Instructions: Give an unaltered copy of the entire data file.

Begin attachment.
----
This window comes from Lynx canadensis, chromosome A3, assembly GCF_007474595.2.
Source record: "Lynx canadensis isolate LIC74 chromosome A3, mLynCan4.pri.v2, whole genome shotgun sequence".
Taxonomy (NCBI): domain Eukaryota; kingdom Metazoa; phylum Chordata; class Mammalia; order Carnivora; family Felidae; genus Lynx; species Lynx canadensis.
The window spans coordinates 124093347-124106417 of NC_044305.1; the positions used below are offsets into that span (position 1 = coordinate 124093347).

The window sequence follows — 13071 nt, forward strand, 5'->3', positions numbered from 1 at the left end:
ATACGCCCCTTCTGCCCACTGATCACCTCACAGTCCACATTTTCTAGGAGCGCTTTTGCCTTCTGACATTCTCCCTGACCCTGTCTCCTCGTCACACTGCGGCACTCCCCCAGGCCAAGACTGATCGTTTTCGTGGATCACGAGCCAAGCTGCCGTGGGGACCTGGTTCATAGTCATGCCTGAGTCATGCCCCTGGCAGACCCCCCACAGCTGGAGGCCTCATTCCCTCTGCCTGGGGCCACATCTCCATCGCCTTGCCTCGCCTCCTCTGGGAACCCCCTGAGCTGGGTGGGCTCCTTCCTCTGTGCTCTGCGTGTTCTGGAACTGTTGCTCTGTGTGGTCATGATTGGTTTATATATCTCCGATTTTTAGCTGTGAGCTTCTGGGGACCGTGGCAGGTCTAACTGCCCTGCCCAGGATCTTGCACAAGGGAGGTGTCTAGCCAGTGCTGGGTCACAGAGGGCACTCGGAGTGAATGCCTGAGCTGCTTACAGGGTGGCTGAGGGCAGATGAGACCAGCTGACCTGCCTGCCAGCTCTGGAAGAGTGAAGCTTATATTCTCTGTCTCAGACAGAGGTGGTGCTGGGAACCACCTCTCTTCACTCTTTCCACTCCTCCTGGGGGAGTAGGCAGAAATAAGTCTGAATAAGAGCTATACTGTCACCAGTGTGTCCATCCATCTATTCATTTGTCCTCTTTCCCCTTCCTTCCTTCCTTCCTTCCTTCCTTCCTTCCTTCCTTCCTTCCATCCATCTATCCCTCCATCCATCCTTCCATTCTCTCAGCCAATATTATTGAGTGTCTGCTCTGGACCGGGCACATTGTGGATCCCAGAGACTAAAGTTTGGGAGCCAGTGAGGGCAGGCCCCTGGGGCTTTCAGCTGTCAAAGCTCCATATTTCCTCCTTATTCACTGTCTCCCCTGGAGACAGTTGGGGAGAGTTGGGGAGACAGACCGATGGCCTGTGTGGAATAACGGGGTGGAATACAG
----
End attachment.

This window comes from Lynx canadensis, chromosome A3, assembly GCF_007474595.2.
Source record: "Lynx canadensis isolate LIC74 chromosome A3, mLynCan4.pri.v2, whole genome shotgun sequence".
Taxonomy (NCBI): domain Eukaryota; kingdom Metazoa; phylum Chordata; class Mammalia; order Carnivora; family Felidae; genus Lynx; species Lynx canadensis.
The window spans coordinates 124093347-124106417 of NC_044305.1; the positions used below are offsets into that span (position 1 = coordinate 124093347).

The window sequence follows — 13071 nt, forward strand, 5'->3', positions numbered from 1 at the left end:
ATACGCCCCTTCTGCCCACTGATCACCTCACAGTCCACATTTTCTAGGAGCGCTTTTGCCTTCTGACATTCTCCCTGACCCTGTCTCCTCGTCACACTGCGGCACTCCCCCAGGCCAAGACTGATCGTTTTCGTGGATCACGAGCCAAGCTGCCGTGGGGACCTGGTTCATAGTCATGCCTGAGTCATGCCCCTGGCAGACCCCCCACAGCTGGAGGCCTCATTCCCTCTGCCTGGGGCCACATCTCCATCGCCTTGCCTCGCCTCCTCTGGGAACCCCCTGAGCTGGGTGGGCTCCTTCCTCTGTGCTCTGCGTGTTCTGGAACTGTTGCTCTGTGTGGTCATGATTGGTTTATATATCTCCGATTTTTAGCTGTGAGCTTCTGGGGACCGTGGCAGGTCTAACTGCCCTGCCCAGGATCTTGCACAAGGGAGGTGTCTAGCCAGTGCTGGGTCACAGAGGGCACTCGGAGTGAATGCCTGAGCTGCTTACAGGGTGGCTGAGGGCAGATGAGACCAGCTGACCTGCCTGCCAGCTCTGGAAGAGTGAAGCTTATATTCTCTGTCTCAGACAGAGGTGGTGCTGGGAACCACCTCTCTTCACTCTTTCCACTCCTCCTGGGGGAGTAGGCAGAAATAAGTCTGAATAAGAGCTATACTGTCACCAGTGTGTCCATCCATCTATTCATTTGTCCTCTTTCCCCTTCCTTCCTTCCTTCCTTCCTTCCTTCCTTCCTTCCTTCCTTCCATCCATCTATCCCTCCATCCATCCTTCCATTCTCTCAGCCAATATTATTGAGTGTCTGCTCTGGACCGGGCACATTGTGGATCCCAGAGACTAAAGTTTGGGAGCCAGTGAGGGCAGGCCCCTGGGGCTTTCAGCTGTCAAAGCTCCATATTTCCTCCTTATTCACTGTCTCCCCTGGAGACAGTTGGGGAGAGTTGGGGAGACAGACCGATGGCCTGTGTGGAATAACGGGGTGGAATACAG